LANDYCAKES 2, DEUCE 1

Landon Donovan out-shined Clint Dempsey in an unusual showdown of American stars as Donovan’s Everton came back to defeat Dempsey’s Fulham, 2-1, in an English F.A. Cup fourth-round match at Goodison Park.

After Danny Murphy converted a penalty kick for Fulham in the 14th-minute following a handball in the box, Everton answered with headed goals by Denis Stracqualusi in the 27th and Marouane Fellaini in the 73rd–both set up by sharp crosses by Donovan from the right wing.  [January 27]

Comment:  The performances by U.S. teammates Donovan and Dempsey probably only intensified the raging online debate among some American fans as to who is the better player.  Doesn’t matter.

It beats the bad old days, when the discussion began and ended with one player–a Rick Davis, followed years later by a  Hugo Perez, then a Tab Ramos, then a Claudio Reyna.  And with the possible exception of Reyna (Glasgow Rangers), none of them made a real dent overseas.

So enjoy the debate.   And perhaps someday the argument will involve–dare it be said– three U.S. players.



HENRY’S HOLLYWOOD RETURN

Thierry Henry celebrated his return to Arsenal by scoring the lone goal in the Gunners’ 1-0 victory over Leeds United in the fourth round of the English F.A. Cup.

The 34-year-old French star, on loan from the New York Red Bulls, entered the match in the 68th minute to a tremendous ovation.  He delivered just 11 minutes later.  Running onto a diagonal pass from Alexandre Song, Henry right-footed a shot from the left side of the box past Leeds goalkeeper Andy Lonergan that settled inside the far post.  [January 9] 

Henry’s appearance was his first for Arsenal since 2007, when he joined FC Barcelona.  He’d departed after eight seasons as the Gunners’ all-time scoring leader with 227 goals.

Comment:  Once in a while, a great player is handed a perfect script and follows it to the letter.

Comment II:   Henry’s dream start at the Emirates wasn’t foreseen by at least one observer, who, nevertheless, may be proven right before the veteran striker’s two-month stay in London ends:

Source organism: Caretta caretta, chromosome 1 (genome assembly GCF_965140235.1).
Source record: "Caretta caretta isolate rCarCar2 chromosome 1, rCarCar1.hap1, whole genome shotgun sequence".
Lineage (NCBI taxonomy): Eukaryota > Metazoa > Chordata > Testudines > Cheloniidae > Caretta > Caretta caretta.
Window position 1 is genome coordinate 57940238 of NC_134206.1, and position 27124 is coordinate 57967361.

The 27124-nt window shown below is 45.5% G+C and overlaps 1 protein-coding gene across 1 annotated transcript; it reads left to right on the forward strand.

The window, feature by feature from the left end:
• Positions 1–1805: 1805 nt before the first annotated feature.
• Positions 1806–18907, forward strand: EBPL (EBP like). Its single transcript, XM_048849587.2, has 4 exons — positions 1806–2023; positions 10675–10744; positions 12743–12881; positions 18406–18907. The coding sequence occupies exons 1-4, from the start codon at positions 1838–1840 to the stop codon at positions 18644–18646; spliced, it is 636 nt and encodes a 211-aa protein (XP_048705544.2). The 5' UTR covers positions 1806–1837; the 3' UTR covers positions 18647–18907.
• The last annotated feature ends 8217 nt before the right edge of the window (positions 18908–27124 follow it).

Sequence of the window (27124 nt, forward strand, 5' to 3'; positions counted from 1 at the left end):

MLS: CROWN YOUR TRUE CHAMPION

Seattle Sounders FC bowed to the Philadelphia Union, 2-0, at CenturyLink Field, ending Seattle’s bid to head off the Los Angeles Galaxy for the 2011 MLS Supporters’ Shield.

With two rounds remaining in the regular season, the Galaxy leads all teams with an insurmountable 64 points (18-4-10).  The Sounders, second in the Western Conference, trail by seven points (16-7-9).  Real Salt Lake (15-11-6, 51 points) is third in the West, and the next-best club, fourth overall, is the Eastern Conference-leading Union (11-7-14, 47 points). 

Los Angeles thus joins DC United as the only team to top the league in points four times. [October 8]

Comment:  Over its 16-season lifespan, Major League Soccer has repeatedly caved to the traditionalists.  It’s time for one more cave.

Quite simply, beginning next season, it should declare the Supporters’ Shield winner–the club with the best regular-season record–the one and true league champion, and stop pretending that the MLS Cup winner is somehow the best team in MLS.  We’re all grown-ups here; we can handle it, just as we’ve handled the concept of ties and game clocks that count up, not down.

A post-match comment by Sounders coach Sigi Schmid perhaps best illustrates the current Supporters’ Shield/MLS Cup dichotomy:  “You look at who won the MLS Cup last year, Colorado.  Did they win the Supporters’ Shield?  No.  Who won the MLS Cup the year before?  Salt Lake.  Did they win the Supporters’ Shield?  No.  So maybe winning the Supporters’ Shield isn’t all that necessary to win the MLS Cup, and at the end of the day that’s our goal.” 

Such an adjustment in emphasis and perception might not have been possible until recently.  In the beginning, MLS was trying to woo a fan base accustomed to American sports in which teams shift late in a season from a league format to a knockout format (gee, kinda like the World Cup), and it all ends with a climactic game or series.  Nowadays, many of those spectators at MLS matches know full well that the league is the league and a cup is a cup–the English F.A. Cup winner, the team that hoists Spain’s King Juan Carlos Cup, Germany’s DFB-Pokal Sieger, is oftentimes not the best team in the country.